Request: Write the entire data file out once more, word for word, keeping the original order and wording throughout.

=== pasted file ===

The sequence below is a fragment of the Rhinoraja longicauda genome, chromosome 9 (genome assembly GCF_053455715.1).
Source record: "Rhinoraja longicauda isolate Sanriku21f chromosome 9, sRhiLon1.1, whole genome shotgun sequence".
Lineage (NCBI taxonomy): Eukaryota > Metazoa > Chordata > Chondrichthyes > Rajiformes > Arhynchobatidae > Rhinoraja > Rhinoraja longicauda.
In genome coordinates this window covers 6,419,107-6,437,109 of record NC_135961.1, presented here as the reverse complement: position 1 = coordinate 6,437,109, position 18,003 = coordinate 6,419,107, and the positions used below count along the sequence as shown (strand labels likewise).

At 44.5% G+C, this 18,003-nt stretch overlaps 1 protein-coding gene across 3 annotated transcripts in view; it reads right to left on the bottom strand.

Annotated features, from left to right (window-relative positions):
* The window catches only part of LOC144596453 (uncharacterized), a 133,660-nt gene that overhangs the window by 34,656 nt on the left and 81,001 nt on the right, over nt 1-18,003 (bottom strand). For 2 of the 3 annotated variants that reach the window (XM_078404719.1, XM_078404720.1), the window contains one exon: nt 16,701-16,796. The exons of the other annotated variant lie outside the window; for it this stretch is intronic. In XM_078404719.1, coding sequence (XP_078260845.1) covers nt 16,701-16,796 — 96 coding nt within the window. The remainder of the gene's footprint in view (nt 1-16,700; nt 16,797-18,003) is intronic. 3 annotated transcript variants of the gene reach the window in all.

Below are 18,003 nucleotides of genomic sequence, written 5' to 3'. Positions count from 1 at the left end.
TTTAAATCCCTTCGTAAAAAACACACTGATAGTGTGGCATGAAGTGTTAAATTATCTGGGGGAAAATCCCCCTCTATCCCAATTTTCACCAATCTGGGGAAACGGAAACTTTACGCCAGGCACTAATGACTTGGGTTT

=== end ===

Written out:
The sequence below is a fragment of the Rhinoraja longicauda genome, chromosome 9 (genome assembly GCF_053455715.1).
Source record: "Rhinoraja longicauda isolate Sanriku21f chromosome 9, sRhiLon1.1, whole genome shotgun sequence".
Lineage (NCBI taxonomy): Eukaryota > Metazoa > Chordata > Chondrichthyes > Rajiformes > Arhynchobatidae > Rhinoraja > Rhinoraja longicauda.
In genome coordinates this window covers 6,419,107-6,437,109 of record NC_135961.1, presented here as the reverse complement: position 1 = coordinate 6,437,109, position 18,003 = coordinate 6,419,107, and the positions used below count along the sequence as shown (strand labels likewise).

At 44.5% G+C, this 18,003-nt stretch overlaps 1 protein-coding gene across 3 annotated transcripts in view; it reads right to left on the bottom strand.

Annotated features, from left to right (window-relative positions):
* The window catches only part of LOC144596453 (uncharacterized), a 133,660-nt gene that overhangs the window by 34,656 nt on the left and 81,001 nt on the right, over nt 1-18,003 (bottom strand). For 2 of the 3 annotated variants that reach the window (XM_078404719.1, XM_078404720.1), the window contains one exon: nt 16,701-16,796. The exons of the other annotated variant lie outside the window; for it this stretch is intronic. In XM_078404719.1, coding sequence (XP_078260845.1) covers nt 16,701-16,796 — 96 coding nt within the window. The remainder of the gene's footprint in view (nt 1-16,700; nt 16,797-18,003) is intronic. 3 annotated transcript variants of the gene reach the window in all.

Below are 18,003 nucleotides of genomic sequence, written 5' to 3'. Positions count from 1 at the left end.
TTTAAATCCCTTCGTAAAAAACACACTGATAGTGTGGCATGAAGTGTTAAATTATCTGGGGGAAAATCCCCCTCTATCCCAATTTTCACCAATCTGGGGAAACGGAAACTTTACGCCAGGCACTAATGACTTGGGTTT